When David Murphy ’80 stepped down last August, after seven years as president and CEO of Better World Books, he happened to mention the change over breakfast with Peter Kilpatrick, dean of the College of Engineering. Murphy was on campus to help his son, a sophomore, move back into his dorm.
Within a very short period of time, Kilpatrick and Greg Crawford, dean of the College of Science, had asked him to consider coming to Notre Dame to become the associate dean of entrepreneurship for the Colleges of Science and Engineering, including assuming the directorship for the ESTEEM (Engineering, Science, Technology, Entrepreneurship Excellence Master’s) Program.
More than 30 years after he graduated from the College of Arts and Letters with high honors in economics, Murphy has returned to help define and shape the innovation and entrepreneurship track for 21st-century students.
He’s been down that road several times himself.
His first job after graduation was with International Paper in New York City, where he participated in an intensive training program that rotated bright hires with primarily liberal arts degrees from the nation’s top colleges and universities among the company’s financial functions—treasury, cash management, international finance—and required twice-a-week courses (taught on site from NYU and Columbia professors) that introduced Murphy to key business functions—marketing, finance and accounting.
He went on to earn an MBA at the Amos Tuck School of Business Administration at Dartmouth College and worked on Wall Street before he returned to his Michigan roots in a senior leadership position for a major Tier 1 automotive supplier.
When he was 30, Murphy started his first company with two partners, a furniture manufacturer supplying large retailers, but in 1994 he was recruited to work with a couple of very successful entrepreneurs in the health care services space, launching a startup in Atlanta.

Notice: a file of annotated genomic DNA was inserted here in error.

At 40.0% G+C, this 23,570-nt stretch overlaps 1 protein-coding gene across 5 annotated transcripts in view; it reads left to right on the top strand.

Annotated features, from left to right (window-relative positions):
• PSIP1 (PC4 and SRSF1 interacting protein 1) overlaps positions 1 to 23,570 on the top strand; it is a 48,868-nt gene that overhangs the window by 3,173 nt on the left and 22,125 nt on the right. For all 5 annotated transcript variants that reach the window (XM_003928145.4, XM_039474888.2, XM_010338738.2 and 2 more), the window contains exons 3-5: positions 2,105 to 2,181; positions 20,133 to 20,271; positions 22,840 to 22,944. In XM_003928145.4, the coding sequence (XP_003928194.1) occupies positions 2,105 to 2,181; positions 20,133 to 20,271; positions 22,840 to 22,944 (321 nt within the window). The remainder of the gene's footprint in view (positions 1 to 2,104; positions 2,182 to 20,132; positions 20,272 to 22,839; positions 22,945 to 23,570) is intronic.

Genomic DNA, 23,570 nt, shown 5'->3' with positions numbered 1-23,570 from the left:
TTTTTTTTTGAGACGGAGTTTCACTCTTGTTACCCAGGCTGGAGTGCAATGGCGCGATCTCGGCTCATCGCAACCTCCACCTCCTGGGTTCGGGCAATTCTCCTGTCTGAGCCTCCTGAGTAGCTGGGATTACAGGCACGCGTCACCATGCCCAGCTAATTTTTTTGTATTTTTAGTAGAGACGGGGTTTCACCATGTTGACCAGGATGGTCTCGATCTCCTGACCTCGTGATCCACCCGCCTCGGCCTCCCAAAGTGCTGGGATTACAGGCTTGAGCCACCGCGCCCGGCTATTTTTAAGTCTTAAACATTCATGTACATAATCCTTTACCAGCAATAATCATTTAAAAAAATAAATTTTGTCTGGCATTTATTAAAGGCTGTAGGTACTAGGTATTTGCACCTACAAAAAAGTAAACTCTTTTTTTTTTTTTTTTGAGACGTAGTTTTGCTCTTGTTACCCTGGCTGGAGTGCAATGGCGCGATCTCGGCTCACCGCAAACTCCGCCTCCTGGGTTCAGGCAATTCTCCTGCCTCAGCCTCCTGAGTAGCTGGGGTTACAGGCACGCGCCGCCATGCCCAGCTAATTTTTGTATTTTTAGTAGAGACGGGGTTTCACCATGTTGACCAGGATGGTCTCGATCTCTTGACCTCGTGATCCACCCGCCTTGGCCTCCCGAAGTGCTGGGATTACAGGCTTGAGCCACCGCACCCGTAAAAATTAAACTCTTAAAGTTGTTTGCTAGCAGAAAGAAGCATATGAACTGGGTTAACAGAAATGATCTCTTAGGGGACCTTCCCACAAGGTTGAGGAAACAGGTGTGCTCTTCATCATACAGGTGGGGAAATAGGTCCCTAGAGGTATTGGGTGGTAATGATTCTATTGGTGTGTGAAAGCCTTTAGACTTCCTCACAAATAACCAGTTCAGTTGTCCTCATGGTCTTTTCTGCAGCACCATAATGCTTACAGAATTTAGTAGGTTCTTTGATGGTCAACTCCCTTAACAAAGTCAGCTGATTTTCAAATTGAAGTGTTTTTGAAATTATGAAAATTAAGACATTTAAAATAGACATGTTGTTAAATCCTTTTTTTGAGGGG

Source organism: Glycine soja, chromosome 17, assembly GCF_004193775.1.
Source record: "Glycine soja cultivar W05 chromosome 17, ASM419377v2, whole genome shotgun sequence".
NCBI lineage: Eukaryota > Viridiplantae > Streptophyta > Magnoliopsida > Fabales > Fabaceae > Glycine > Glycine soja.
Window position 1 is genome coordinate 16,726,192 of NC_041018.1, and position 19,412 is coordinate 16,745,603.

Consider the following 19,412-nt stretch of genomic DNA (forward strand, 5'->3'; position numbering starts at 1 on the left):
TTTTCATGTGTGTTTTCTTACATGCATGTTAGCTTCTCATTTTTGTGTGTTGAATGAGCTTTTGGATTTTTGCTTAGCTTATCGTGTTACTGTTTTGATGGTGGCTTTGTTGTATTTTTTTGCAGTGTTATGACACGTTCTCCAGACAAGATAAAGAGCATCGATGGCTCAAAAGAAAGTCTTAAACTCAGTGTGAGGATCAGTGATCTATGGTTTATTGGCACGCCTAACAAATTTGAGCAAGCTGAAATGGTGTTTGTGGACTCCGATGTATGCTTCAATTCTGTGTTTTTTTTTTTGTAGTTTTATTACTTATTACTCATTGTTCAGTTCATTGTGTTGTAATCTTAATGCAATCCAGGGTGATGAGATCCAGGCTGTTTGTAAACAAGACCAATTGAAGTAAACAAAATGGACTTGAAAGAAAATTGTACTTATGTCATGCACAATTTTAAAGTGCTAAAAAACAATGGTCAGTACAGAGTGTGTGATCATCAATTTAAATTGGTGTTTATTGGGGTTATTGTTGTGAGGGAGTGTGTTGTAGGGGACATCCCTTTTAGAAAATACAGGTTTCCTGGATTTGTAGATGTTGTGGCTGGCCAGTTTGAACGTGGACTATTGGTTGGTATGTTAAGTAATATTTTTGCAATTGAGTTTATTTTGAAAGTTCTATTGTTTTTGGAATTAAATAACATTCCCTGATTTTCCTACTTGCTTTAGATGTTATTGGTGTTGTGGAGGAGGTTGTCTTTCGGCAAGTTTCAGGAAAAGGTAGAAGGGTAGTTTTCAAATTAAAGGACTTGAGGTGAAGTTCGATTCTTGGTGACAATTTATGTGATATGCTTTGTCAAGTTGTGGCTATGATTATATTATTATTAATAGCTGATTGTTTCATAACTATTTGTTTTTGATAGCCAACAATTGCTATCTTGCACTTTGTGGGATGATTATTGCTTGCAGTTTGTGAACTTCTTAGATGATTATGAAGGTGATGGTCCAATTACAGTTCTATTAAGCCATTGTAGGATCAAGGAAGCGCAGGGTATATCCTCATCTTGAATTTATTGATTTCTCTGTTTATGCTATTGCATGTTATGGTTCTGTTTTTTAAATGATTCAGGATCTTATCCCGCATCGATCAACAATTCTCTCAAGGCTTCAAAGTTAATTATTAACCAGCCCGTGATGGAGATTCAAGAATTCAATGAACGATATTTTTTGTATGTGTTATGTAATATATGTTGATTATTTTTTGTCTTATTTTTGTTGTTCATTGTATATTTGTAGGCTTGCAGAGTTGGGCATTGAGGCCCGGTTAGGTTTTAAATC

“Most of what I had learned in my early professional years was operations and finance,” Murphy recalls. “When I started my first company when I was 30, one of the things you learn is you are selling all of the time. You’re the person who has got to make it happen.”
He worked with two tech startups on either side of the 2000-2001 technology “bubble.” One succeeded,
and one did not. “You learn a great deal from the pain,” he says. “You learn as much or more when things don’t work out as you do when things go your way.”
In 2002, when he was part of a small private equity firm in Atlanta, Murphy was recruited by Jim Davis of the Gigot Center to become an Irish Angel and get involved in judging business plans as part of the annual McCloskey Business Plan Competition in the Mendoza School of Business. He was reading a plan for book drives to benefit the Robinson Community Learning Center when he saw great promise and potential in the venture that would eventually become Better World Books.
He became a mentor to the three young founders, all 2001 graduates of Notre Dame, and the relationship continued after they won the 2003 Social Venture Competition. The young startup took Murphy’s advice to find a CEO who could drive the young company to substantial scale—and who could help raise the capital required to fuel the company’s rapid growth—and hired him.
Murphy quit his job at the private equity firm but remained in Atlanta to begin to build out the Better World Books sales team and eventually the company’s corporate headquarters staff. The company’s operations, logistics and technology infrastructure has remained in the South Bend area from the very beginning, with the primary distribution center located in Mishawaka housing more than 4 million books and approximately 325 of the company’s more than 400 employees (others are in Atlanta and Scotland).
Today the company is processing almost 200,000 books per day and has raised $12 million dollars for nonprofits and libraries while also donating 6.6 million books to many of these same nonprofit groups. It has also won major national recognition from the EPA for its environmental efforts.
Murphy says Notre Dame, with its tradition of Catholic social teaching and commitment to being a force for good in the world, should take the lead in advancing entrepreneurial social ventures such as Better World Books.
“We’ve got some work to do,” he says, adding that the effort will ultimately engage not only science and engineering students but students from all academic disciplines. “I am very enthusiastic about what we can do to foster a real culture of innovation and entrepreneurship across Our Lady’s University—and do it in a way that truly reflects our distinctive Catholic character. I think a lot of our best work lies ahead.”